Opal Moonbaby 3

Martha and Robbie are again at the centre of the story in the second book, with Opal zooming in to upend their world. This time, Opal must fit in as an earth girl, including going to school – and there is also the threat of other aliens, Mercurials, on the horizon. As in the first book, Opal is hilarious in her misunderstandings and enormous enthusiasm for everything earthly, while Martha at times despairs at her lack of awareness of how much she stands out.
As with the first novel, this is genuinely funny (without resorting to poo/pants jokes) and sweet at the same time. Opal’s determination to fit in and her blithe lack of understanding – while being absolutely convinced she’s doing everything right – make for a hilariously entertaining story. I would have liked to see more of Garnet, Opal’s Mingle (I’m sure all readers must have fallen in love with him in the first book), but he is here and still just as wonderful.
There is a lovely story about friendship in here, as Opal and Martha cope with more people being introduced into Opal’s circle and Robbie has his own subplot on a friendship theme. The book also includes an exciting build up to a climax with the potential threats to Opal’s safety and the success of her mission. You might also enjoy this fab and non-spoilery guest post from Maudie Smith about Opal going to school.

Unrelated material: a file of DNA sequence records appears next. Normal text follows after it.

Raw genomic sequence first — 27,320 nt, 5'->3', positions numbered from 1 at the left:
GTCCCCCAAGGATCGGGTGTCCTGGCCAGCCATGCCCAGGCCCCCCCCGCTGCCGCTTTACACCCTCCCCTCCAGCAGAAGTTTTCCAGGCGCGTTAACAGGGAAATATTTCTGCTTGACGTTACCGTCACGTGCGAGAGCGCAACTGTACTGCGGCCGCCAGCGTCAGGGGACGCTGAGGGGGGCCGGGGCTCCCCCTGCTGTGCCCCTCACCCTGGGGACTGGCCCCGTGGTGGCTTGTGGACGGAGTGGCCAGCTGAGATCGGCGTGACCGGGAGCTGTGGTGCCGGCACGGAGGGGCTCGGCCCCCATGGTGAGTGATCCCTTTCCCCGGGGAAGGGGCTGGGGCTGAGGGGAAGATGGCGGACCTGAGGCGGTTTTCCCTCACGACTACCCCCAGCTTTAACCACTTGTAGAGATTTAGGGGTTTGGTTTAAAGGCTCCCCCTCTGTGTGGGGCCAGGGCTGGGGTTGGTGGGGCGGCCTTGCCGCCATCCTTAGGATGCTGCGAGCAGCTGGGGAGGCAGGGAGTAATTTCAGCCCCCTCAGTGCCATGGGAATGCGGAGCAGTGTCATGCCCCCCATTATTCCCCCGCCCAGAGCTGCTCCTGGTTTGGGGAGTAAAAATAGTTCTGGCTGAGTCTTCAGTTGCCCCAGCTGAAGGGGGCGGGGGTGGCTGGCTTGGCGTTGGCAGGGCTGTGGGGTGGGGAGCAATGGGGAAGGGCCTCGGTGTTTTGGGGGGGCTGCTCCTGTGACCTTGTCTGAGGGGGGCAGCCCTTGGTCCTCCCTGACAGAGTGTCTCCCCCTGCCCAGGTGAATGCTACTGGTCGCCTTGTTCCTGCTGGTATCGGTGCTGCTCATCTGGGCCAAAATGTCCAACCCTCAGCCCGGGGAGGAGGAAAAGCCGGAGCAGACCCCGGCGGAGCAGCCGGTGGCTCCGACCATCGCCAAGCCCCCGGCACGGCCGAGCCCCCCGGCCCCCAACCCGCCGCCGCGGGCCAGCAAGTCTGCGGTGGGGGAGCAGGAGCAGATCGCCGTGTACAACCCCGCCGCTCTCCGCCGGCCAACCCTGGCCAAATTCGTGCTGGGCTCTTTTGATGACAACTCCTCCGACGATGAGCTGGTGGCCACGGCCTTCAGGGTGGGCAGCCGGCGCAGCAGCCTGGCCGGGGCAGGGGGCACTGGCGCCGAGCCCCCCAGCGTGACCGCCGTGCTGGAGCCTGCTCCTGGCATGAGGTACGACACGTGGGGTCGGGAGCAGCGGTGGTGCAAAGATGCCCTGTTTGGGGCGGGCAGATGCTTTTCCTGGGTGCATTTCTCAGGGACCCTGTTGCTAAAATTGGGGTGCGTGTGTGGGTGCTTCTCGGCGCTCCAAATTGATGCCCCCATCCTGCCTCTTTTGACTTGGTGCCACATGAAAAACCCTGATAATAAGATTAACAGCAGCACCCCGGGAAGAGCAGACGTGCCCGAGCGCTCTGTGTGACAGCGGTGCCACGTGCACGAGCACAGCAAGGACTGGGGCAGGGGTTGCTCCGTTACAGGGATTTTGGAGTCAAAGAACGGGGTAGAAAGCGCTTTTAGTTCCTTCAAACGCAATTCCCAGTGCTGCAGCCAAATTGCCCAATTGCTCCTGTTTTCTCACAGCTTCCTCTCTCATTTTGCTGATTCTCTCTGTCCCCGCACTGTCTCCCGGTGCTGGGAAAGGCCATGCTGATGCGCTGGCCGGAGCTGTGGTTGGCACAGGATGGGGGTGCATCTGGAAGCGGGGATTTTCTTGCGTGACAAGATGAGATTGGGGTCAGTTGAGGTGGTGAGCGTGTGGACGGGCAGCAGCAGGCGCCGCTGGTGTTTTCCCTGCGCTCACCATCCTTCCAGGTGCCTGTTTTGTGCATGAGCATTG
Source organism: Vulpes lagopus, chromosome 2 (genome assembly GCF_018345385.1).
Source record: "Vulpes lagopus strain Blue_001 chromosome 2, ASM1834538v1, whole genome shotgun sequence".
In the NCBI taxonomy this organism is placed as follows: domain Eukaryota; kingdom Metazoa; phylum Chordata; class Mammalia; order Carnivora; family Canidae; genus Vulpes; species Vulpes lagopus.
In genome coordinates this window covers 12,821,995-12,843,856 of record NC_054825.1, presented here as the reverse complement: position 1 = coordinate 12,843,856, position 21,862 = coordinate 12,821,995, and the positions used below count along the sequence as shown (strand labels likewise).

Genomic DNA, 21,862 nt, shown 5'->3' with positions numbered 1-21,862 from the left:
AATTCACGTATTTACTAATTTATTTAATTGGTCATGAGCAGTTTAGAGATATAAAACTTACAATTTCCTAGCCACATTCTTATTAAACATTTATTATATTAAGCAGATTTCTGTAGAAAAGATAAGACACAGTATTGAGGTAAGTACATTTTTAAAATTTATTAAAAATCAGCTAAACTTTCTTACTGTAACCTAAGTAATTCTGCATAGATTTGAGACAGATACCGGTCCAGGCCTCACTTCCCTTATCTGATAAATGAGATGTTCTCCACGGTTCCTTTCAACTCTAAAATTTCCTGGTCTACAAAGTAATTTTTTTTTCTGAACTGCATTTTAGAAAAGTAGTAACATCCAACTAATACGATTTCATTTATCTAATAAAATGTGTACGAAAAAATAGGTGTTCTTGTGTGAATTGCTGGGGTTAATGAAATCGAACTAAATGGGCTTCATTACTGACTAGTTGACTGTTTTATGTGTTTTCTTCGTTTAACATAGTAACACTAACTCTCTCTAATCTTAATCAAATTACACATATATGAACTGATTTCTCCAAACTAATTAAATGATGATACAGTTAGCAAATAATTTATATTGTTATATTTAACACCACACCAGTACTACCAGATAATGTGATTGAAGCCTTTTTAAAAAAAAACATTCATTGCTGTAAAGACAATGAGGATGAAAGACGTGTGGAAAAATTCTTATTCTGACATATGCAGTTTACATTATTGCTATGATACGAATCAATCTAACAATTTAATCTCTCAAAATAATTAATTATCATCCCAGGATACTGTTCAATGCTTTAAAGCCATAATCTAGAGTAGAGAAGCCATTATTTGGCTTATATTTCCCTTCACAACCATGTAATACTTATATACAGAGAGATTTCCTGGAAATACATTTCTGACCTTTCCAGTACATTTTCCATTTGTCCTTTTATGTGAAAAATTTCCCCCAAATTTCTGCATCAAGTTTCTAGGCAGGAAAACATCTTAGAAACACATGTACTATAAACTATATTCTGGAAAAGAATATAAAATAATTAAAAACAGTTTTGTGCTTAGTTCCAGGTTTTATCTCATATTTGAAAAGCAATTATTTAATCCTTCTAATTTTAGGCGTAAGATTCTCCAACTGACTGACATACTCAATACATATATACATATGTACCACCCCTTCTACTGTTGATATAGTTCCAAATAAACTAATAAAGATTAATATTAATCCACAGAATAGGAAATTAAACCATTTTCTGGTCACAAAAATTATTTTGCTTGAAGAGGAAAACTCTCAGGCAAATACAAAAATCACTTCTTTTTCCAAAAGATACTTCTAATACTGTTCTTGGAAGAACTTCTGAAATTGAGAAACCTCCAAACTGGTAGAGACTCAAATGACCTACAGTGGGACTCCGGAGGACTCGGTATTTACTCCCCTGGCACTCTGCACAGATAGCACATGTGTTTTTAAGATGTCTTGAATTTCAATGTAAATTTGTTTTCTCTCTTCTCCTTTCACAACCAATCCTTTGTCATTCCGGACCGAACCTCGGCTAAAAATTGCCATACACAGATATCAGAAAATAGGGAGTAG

Opal Moonbaby 2This book concludes the series beautifully and I would strongly recommend it to any child of 8+. I love the gentle way it incorporates Martha’s worries about her mother’s new relationship – a well-tackled common challenge for children – as well as developing Opal and Martha’s relationship. Finally, I was happy to see Garnet (Opal’s pet mingle) playing a bigger role in this book than the last one. We’re massive Garnet fans in this house!
All three Opal Moonbaby books with new covers and illustrations are out now from Orion Children’s Books and are highly recommended as great summer reads.

Speed Reviews: Recent UKMG Contemporary Recommendations

Today, I’m sharing two recent contemporaries for the MG audience which both have male protagonists, are set on/around UK housing estates and have friends and family as themes. However, they are different in tone and will appeal to different ends of the MG age spectrum.

how to fly with broken wingsJane Elson’s How to Fly With Broken Wings is the story of 12 year old Willem, who has Asperger’s Syndrome (although I don’t think this is stated explicitly in the story). He is given a homework project to make two friends and this is the catalyst for the story, which becomes very big and quite complex, taking in bullying, gangs, teen relationships, a riot on the estate and a local hero who works to empower the estate kids and keep them out of trouble. With all that going on, the story is relatively far-fetched at times in that rosy, improbable, somewhat heavy on coincidence way that children’s lit can get away with, and that’s one of the reasons that this book feels younger to me than my other recommendation here.